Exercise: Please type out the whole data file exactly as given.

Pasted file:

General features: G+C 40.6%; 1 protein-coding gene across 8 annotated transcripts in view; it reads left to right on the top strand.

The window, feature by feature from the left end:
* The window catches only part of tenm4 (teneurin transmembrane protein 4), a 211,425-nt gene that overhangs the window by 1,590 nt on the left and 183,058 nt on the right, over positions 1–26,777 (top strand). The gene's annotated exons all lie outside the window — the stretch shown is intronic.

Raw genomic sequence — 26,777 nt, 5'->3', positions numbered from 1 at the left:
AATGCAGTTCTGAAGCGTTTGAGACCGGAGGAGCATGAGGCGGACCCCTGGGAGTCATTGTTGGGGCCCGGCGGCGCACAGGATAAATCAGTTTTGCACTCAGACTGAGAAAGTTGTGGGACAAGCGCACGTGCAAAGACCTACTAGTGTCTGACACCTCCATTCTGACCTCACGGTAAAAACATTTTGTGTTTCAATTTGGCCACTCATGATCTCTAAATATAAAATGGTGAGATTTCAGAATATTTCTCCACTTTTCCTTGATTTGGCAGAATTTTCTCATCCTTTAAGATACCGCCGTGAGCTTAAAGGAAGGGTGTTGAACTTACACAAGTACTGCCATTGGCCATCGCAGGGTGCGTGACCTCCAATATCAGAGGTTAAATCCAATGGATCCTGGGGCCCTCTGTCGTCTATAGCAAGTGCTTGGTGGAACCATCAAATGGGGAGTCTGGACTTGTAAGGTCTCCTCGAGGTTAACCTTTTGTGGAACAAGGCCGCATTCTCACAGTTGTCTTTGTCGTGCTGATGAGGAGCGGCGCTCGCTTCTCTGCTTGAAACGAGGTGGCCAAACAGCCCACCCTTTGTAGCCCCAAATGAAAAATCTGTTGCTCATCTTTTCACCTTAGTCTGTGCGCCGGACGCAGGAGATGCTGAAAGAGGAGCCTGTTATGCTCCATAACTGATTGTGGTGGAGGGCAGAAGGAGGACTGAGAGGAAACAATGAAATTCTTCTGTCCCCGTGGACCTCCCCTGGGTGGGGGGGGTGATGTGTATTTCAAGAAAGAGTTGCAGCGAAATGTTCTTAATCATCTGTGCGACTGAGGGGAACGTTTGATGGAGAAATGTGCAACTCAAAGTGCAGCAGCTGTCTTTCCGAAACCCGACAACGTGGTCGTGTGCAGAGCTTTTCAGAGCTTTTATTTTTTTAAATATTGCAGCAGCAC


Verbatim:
General features: G+C 40.6%; 1 protein-coding gene across 8 annotated transcripts in view; it reads left to right on the top strand.

The window, feature by feature from the left end:
* The window catches only part of tenm4 (teneurin transmembrane protein 4), a 211,425-nt gene that overhangs the window by 1,590 nt on the left and 183,058 nt on the right, over positions 1–26,777 (top strand). The gene's annotated exons all lie outside the window — the stretch shown is intronic.

Raw genomic sequence — 26,777 nt, 5'->3', positions numbered from 1 at the left:
AATGCAGTTCTGAAGCGTTTGAGACCGGAGGAGCATGAGGCGGACCCCTGGGAGTCATTGTTGGGGCCCGGCGGCGCACAGGATAAATCAGTTTTGCACTCAGACTGAGAAAGTTGTGGGACAAGCGCACGTGCAAAGACCTACTAGTGTCTGACACCTCCATTCTGACCTCACGGTAAAAACATTTTGTGTTTCAATTTGGCCACTCATGATCTCTAAATATAAAATGGTGAGATTTCAGAATATTTCTCCACTTTTCCTTGATTTGGCAGAATTTTCTCATCCTTTAAGATACCGCCGTGAGCTTAAAGGAAGGGTGTTGAACTTACACAAGTACTGCCATTGGCCATCGCAGGGTGCGTGACCTCCAATATCAGAGGTTAAATCCAATGGATCCTGGGGCCCTCTGTCGTCTATAGCAAGTGCTTGGTGGAACCATCAAATGGGGAGTCTGGACTTGTAAGGTCTCCTCGAGGTTAACCTTTTGTGGAACAAGGCCGCATTCTCACAGTTGTCTTTGTCGTGCTGATGAGGAGCGGCGCTCGCTTCTCTGCTTGAAACGAGGTGGCCAAACAGCCCACCCTTTGTAGCCCCAAATGAAAAATCTGTTGCTCATCTTTTCACCTTAGTCTGTGCGCCGGACGCAGGAGATGCTGAAAGAGGAGCCTGTTATGCTCCATAACTGATTGTGGTGGAGGGCAGAAGGAGGACTGAGAGGAAACAATGAAATTCTTCTGTCCCCGTGGACCTCCCCTGGGTGGGGGGGGTGATGTGTATTTCAAGAAAGAGTTGCAGCGAAATGTTCTTAATCATCTGTGCGACTGAGGGGAACGTTTGATGGAGAAATGTGCAACTCAAAGTGCAGCAGCTGTCTTTCCGAAACCCGACAACGTGGTCGTGTGCAGAGCTTTTCAGAGCTTTTATTTTTTTAAATATTGCAGCAGCAC